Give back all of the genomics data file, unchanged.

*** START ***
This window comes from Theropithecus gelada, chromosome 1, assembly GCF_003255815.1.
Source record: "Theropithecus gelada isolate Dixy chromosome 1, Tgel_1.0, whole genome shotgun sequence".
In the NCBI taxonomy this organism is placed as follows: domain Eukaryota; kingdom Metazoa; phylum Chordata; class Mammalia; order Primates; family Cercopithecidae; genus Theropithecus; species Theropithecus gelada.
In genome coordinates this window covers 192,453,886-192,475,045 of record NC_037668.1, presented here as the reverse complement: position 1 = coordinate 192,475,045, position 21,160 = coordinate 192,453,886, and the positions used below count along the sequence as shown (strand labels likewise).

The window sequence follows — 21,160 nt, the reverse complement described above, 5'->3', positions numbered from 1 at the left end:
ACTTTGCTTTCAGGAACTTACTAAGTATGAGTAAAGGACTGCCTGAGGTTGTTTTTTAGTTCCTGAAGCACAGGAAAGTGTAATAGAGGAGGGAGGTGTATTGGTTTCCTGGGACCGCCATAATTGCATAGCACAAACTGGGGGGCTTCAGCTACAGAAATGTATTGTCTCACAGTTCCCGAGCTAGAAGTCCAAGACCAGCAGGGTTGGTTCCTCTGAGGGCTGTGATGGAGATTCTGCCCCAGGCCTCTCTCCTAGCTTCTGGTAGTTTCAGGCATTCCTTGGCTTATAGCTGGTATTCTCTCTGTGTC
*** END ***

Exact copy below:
This window comes from Theropithecus gelada, chromosome 1, assembly GCF_003255815.1.
Source record: "Theropithecus gelada isolate Dixy chromosome 1, Tgel_1.0, whole genome shotgun sequence".
In the NCBI taxonomy this organism is placed as follows: domain Eukaryota; kingdom Metazoa; phylum Chordata; class Mammalia; order Primates; family Cercopithecidae; genus Theropithecus; species Theropithecus gelada.
In genome coordinates this window covers 192,453,886-192,475,045 of record NC_037668.1, presented here as the reverse complement: position 1 = coordinate 192,475,045, position 21,160 = coordinate 192,453,886, and the positions used below count along the sequence as shown (strand labels likewise).

The window sequence follows — 21,160 nt, the reverse complement described above, 5'->3', positions numbered from 1 at the left end:
ACTTTGCTTTCAGGAACTTACTAAGTATGAGTAAAGGACTGCCTGAGGTTGTTTTTTAGTTCCTGAAGCACAGGAAAGTGTAATAGAGGAGGGAGGTGTATTGGTTTCCTGGGACCGCCATAATTGCATAGCACAAACTGGGGGGCTTCAGCTACAGAAATGTATTGTCTCACAGTTCCCGAGCTAGAAGTCCAAGACCAGCAGGGTTGGTTCCTCTGAGGGCTGTGATGGAGATTCTGCCCCAGGCCTCTCTCCTAGCTTCTGGTAGTTTCAGGCATTCCTTGGCTTATAGCTGGTATTCTCTCTGTGTC